A couple of weeks after a report said a deal was being discussed, Cruise is indeed acquiring autonomous vehicle startup Voyage. Terms of the acquisition were not disclosed. The majority of Voyage’s 60-person team will join GM-backed Cruise. Voyage co-founder and CEO Oliver Cameron will become Cruise’s VP of product.
Founded in 2017, Voyage has raised about $52 million, while Cruise has raised about $8 billion. Argo AI, Aurora, Waymo and many others have also raised much more capital than the Palo Alto, Calif.-based startup, but Voyage was able to stand out by operating its adapted Chrysler Pacifica Hybrid minivans in two retirement communities: a 4,000-resident retirement community in San Jose, and a 40-square-mile, 125,000-resident retirement city in Florida. You can watch a video of Voyage’s vehicles in action below.
Cruise is focused on robotaxis and recently started testing fully driverless cars, with a human safety driver still in the passenger seat in San Francisco. So while Voyage’s efforts within the retirement communities won’t be shut down immediately, multiple reports said Cruise will phase out these operations over time.
“Voyage’s approach has always been to leverage our limited resources to deliver a product that restores mobility to those who need it most: senior citizens. We’ve made tremendous progress towards this goal, moving countless senior citizens (some as old as 92!) around their communities,” Cameron wrote in a blog post announcing the deal. “Now at Cruise, we are thrilled to have the substantial resources to eventually serve not just senior citizens, but every possible demographic who stands to benefit from self-driving services.”
1/ I’m pleased to welcome @OliverCameron & @Voyage to the @Cruise team! Voyage is a nimble and highly capable company that shares our mission to make transportation safer & more accessible, and we’re thrilled that they’re joining us. pic.twitter.com/YhpJEpExSa
— Kyle Vogt (@kvogt) March 15, 2021
Cruise announced earlier this year that it will send its first self-driving test vehicles to Japan in 2021. This will be the first time Cruise deploys its vehicles internationally. Details about where, when and how many are unknown at this point. But the move appears to deepen the autonomous vehicle partnership between GM and Honda that started in 2018. Origin, a ride-sharing vehicle introduced in early 2020, was built from the ground-up by Cruise, GM and Honda.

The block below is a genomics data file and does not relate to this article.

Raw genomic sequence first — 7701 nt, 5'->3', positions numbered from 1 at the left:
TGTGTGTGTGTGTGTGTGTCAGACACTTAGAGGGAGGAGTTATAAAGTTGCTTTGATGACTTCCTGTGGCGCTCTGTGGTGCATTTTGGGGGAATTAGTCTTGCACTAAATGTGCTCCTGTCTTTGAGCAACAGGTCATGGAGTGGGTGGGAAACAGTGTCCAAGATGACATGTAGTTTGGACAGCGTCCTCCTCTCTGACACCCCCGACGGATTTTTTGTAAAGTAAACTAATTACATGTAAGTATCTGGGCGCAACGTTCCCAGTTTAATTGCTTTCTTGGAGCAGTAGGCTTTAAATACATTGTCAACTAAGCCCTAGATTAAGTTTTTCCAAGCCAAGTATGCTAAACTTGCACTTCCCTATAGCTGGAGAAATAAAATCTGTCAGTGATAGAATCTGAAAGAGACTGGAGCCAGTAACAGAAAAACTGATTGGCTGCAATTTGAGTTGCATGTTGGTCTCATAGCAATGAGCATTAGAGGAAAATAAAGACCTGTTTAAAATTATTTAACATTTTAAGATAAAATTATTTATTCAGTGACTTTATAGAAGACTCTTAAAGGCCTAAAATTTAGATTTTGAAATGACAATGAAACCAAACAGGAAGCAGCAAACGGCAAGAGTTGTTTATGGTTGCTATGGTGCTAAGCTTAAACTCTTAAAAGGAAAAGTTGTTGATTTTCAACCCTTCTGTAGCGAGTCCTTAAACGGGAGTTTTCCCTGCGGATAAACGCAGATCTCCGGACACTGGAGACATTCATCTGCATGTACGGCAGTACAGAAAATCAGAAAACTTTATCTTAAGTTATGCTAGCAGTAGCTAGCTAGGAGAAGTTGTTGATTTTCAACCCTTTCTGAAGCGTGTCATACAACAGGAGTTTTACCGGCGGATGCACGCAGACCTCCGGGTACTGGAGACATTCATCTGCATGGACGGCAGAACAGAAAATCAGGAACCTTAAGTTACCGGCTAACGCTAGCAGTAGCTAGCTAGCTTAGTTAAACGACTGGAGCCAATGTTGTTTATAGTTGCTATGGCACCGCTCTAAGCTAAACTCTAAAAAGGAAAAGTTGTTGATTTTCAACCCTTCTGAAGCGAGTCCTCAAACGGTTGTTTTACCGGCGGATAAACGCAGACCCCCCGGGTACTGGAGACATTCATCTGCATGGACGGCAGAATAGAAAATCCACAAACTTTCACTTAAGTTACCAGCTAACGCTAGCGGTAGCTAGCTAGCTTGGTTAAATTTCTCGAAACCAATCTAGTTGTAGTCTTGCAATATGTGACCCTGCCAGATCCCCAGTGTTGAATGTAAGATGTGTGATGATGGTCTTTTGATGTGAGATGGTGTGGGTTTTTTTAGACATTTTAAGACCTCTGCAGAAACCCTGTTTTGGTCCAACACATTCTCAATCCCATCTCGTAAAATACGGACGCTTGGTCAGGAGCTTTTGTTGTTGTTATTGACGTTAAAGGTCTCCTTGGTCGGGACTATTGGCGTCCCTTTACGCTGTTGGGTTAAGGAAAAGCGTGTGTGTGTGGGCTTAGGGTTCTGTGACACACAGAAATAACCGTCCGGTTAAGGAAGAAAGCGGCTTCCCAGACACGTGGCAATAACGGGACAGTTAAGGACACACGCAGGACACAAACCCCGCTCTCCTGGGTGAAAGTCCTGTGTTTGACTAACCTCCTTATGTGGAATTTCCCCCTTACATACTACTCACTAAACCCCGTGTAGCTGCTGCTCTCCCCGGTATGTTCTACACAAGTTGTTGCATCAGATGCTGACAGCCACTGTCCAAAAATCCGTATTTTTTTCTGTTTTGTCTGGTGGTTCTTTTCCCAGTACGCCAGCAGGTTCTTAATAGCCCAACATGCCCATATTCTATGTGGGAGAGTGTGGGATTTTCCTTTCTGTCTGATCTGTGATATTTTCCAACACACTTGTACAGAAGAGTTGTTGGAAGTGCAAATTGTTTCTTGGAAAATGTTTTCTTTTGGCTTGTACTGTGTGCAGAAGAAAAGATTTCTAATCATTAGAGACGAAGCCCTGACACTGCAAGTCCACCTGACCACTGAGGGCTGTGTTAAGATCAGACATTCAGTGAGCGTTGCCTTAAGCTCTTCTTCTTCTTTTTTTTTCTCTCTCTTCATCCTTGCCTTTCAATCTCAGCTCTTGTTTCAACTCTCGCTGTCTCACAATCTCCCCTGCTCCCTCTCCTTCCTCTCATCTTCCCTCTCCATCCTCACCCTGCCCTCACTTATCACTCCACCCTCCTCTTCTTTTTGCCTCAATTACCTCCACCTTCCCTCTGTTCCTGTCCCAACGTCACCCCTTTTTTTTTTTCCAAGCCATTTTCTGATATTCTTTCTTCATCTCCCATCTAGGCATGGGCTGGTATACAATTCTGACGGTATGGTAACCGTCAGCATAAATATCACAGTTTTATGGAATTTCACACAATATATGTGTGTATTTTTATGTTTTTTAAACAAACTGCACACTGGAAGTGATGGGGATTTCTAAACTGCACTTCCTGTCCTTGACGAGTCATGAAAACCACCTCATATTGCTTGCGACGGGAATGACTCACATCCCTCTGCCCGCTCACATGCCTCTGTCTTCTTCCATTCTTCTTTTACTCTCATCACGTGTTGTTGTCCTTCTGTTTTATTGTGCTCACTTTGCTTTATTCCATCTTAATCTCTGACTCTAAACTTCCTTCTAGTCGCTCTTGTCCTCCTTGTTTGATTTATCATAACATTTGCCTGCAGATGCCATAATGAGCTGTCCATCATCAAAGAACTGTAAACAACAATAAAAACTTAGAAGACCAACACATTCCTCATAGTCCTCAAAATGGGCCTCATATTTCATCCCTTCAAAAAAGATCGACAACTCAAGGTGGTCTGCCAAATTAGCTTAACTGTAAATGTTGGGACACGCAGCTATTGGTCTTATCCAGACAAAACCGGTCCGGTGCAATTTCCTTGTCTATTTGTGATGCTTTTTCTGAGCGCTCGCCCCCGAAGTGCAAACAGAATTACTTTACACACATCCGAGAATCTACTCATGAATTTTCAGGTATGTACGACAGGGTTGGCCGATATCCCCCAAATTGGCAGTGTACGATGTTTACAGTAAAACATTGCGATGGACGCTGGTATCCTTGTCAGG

Cruise started 2021 by raising another $2 billion in equity funding and announcing a partnership with Microsoft. Cruise will use Microsoft’s Azure cloud computing service for its autonomous vehicles.
⏰ 2020 is the year of the self-driving car! pic.twitter.com/ISoYIs4f3F
— Voyage (@voyage) January 7, 2020
Industry consolidation continues
This is the latest in a series of acquisitions that have occurred in the autonomous vehicle industry the last few years. And the consolidation will continue as the industry matures.
The table below summarizes 10 of the most notable mergers and acquisitions in the autonomous vehicle space. As you can see, GM investment into Lyft and acquisition of Cruise in early 2016 seems to have started the craze. In 2017, Intel paid $15 billion for Mobileye and Ford announced a $1 billion investment into Argo AI.
|Woven Planet Holdings||Lyft Level 5||04/26/21||$550||Story|
|Ford, Volkswagen||Argo AI||07/12/19||3600||Story|
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